Figure 6. Traffic noise along Route 1 (Site 1, Avenida da Praia Grande; Site 2, Leal Senado Building; Site 3, Senado Square; Site 4, General Post Office Building; Site 5, St Dominic’s Church; Site 6, Kuan Tai Temple; Site 7, Heritage Exhibition of a Traditional Pawnshop Business; Site 8, Tung Sin Tong Historical Archive Exhibition Hall; Site 9, Carpentry Guildhall; Site 10, Rua de Camilo Pessanha; Site 11, Happiness Street (Rua da Felicidade); Site 12, Cheng Peng Theatre; Site 13, Rua da Caldeira; Site 14, Inner Harbour; Site 15, Opium House; and Site 16, Praça de Ponte e Horta).
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The present study shows that pedestrian exposure to traffic noise between Site 1 and Site 2 along the New Road reaches the highest level of 80 dB(A), which exceeds the national standard by 10 dB(A). The New Road is the longest straight road passing through the heart of the historic area (Urban Area 1) from northwest to southeast. It was designed for vehicle use in the early 1900s. In contrast, the road network in the Urban Area 1 is mostly in a complex curved morphology originally designed for pedestrian transport and human-powered transport such as litters and sedan chairs during 1557–1794, see Figure 6. The complex curvature of the road network and the high percentage of narrow roads limit the traffic speed, traffic capacity, and parking capacity. Today’s drivers select the straight New Road rather than the other complex curved roads to pass through the heart of the Urban Area 1. It leads to a significantly higher traffic volume (2700 vehicles/h) and hence, higher pedestrian exposure to traffic noise along the New Road.
Crossing the New Road, tourists are directed to explore the Senado Square (Site 3) and its surrounding architectures, such as the General Post Office Building in the classical style (Site 4) and the St. Dominic’s Church built in the late 16th century in the Baroque style (Site 5). In particular, the church was where the first Portuguese newspaper A Abelha da China (The China Bee) was published on Chinese soil on 12 September 1822. Luckily, tourists will feel more comfortable with the acoustic environment (about 58 dB(A)) when they walk deeply into the square towards the northeast and away from the New Road, as the Senado Square and adjacent inner streets on the church side are defined as walking zones.
Tourists will then approach the New Road again to visit a number of historic scenic sites, including Kuan Tai Temple (a chamber of commerce, Site 6), Heritage Exhibition of a Traditional Pawnshop Business (Site 7), Tung Sin Tong Historical Archive Exhibition Hall (Site 8), Carpentry Guildhall (Site 9), Rua de Camilo Pessanha (a street famous for unique technique for production of opium pipe, Site 10), Happiness Street (for prostitution, Site 11), Cheng Peng Theatre (a theatre for Cantonese opera, Site 12), and Rua da Caldeira (a typhoon shelter for boats and ships, Site 13). Except the pawnshop, all are located in the inner streets on both sides of the New Road and therefore traffic noise reduces to 50–60 dB(A), which is lower than the national standard of 70 dB(A).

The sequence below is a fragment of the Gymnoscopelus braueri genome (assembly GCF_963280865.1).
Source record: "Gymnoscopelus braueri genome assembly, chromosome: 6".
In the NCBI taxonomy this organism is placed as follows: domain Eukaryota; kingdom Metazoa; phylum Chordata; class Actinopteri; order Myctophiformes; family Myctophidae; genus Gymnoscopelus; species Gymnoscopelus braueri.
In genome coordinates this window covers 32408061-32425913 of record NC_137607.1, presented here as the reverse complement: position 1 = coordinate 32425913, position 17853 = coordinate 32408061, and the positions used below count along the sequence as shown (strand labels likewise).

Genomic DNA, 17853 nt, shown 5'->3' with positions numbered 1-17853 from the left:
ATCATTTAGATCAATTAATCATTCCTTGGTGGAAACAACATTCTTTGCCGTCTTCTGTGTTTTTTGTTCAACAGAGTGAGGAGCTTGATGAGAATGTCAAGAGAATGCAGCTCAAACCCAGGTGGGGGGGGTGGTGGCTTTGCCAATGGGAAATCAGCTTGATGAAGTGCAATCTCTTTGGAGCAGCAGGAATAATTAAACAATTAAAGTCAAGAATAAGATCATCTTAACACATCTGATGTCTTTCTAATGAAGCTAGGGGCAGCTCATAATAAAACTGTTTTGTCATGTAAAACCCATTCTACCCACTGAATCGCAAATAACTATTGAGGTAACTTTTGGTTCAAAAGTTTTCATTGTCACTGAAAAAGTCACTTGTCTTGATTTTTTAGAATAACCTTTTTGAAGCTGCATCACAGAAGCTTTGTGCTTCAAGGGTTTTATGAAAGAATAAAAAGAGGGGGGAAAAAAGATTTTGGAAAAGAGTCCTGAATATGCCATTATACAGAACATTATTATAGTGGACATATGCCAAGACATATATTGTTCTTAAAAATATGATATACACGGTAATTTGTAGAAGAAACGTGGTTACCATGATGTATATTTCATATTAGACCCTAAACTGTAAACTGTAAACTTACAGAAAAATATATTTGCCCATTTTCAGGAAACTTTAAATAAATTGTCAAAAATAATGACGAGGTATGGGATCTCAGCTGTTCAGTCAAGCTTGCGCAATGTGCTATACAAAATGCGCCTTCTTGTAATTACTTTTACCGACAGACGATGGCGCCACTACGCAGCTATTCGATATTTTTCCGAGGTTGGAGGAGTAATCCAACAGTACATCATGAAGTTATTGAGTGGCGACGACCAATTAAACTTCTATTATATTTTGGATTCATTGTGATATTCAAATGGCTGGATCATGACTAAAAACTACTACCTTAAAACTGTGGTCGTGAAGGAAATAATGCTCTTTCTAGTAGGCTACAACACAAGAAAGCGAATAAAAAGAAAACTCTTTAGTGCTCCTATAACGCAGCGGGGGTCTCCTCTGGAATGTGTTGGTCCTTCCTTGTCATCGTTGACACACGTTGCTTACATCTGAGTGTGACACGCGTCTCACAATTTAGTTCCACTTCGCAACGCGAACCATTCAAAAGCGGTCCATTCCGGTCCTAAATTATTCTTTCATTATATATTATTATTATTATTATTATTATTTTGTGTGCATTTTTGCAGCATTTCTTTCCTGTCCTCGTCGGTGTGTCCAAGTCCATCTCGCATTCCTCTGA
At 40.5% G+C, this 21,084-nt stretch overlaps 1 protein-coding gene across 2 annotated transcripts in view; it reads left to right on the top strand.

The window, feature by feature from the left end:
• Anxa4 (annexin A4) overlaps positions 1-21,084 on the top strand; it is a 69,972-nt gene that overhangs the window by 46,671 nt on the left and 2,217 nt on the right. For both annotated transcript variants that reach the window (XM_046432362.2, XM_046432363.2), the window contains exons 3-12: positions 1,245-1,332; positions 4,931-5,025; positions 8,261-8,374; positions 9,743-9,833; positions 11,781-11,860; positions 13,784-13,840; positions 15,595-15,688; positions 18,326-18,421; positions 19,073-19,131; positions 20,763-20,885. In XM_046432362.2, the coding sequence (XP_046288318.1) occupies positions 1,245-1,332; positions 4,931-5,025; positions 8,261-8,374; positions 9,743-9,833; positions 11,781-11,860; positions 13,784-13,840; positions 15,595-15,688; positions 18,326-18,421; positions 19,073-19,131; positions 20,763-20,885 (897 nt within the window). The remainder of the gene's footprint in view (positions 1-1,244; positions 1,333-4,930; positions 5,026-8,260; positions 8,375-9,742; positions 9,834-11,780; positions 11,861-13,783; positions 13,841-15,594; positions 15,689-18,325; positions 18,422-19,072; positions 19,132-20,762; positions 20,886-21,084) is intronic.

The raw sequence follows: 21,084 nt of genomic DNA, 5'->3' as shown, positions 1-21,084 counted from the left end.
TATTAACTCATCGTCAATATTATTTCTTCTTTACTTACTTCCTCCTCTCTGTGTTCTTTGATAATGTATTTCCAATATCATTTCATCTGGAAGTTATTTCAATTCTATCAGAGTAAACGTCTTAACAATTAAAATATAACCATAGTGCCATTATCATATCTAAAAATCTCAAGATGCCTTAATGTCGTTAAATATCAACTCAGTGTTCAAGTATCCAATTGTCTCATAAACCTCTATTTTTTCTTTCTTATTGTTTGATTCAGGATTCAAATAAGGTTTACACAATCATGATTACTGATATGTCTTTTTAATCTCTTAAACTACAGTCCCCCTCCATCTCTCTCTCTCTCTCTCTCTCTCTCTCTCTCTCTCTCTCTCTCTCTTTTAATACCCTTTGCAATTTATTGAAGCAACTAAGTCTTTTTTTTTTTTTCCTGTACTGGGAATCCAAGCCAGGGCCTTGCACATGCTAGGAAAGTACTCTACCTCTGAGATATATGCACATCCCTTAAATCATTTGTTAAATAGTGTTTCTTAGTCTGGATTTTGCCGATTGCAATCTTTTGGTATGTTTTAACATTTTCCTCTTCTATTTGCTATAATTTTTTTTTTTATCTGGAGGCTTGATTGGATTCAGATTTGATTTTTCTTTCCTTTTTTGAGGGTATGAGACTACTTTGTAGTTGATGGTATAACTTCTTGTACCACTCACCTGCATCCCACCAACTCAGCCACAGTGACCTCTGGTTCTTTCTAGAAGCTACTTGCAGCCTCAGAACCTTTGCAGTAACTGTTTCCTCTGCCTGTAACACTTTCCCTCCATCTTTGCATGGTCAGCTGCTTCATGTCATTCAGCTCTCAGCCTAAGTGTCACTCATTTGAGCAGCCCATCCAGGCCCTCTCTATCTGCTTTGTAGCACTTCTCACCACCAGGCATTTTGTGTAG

The final three sites are located on a coastal trunk road which was constructed to cope with the increasing traffic demand along the inner harbor (Site 14) after successive reclamation in 1868, 1923, and 1984. Today, the coastal trunk road also serves as a ring road of the city with significant through traffic, including a number of buses and heavy vehicles, and traffic noise increases to 76–78 dB(A). The harbor was the first one to serve foreign merchant ships in China. In particular, it provided the first and, for a long time, the only wharf dedicated to import opium in the Qing Dynasty. A European-style warehouse to stock opium was built in the late 19th century (Site 15). The wharf was reclaimed to a rectangular plaza (Site 16) after opium was banned in 1946. The traffic noise levels around the plaza are 60–66 dB(A). Tourists will have a comfortable ending when they finally walk into this quite plaza, look at the European-style opium house at the corner, and imagine the busy importing business in this small zone in the late 19th century and its impact on the history of China.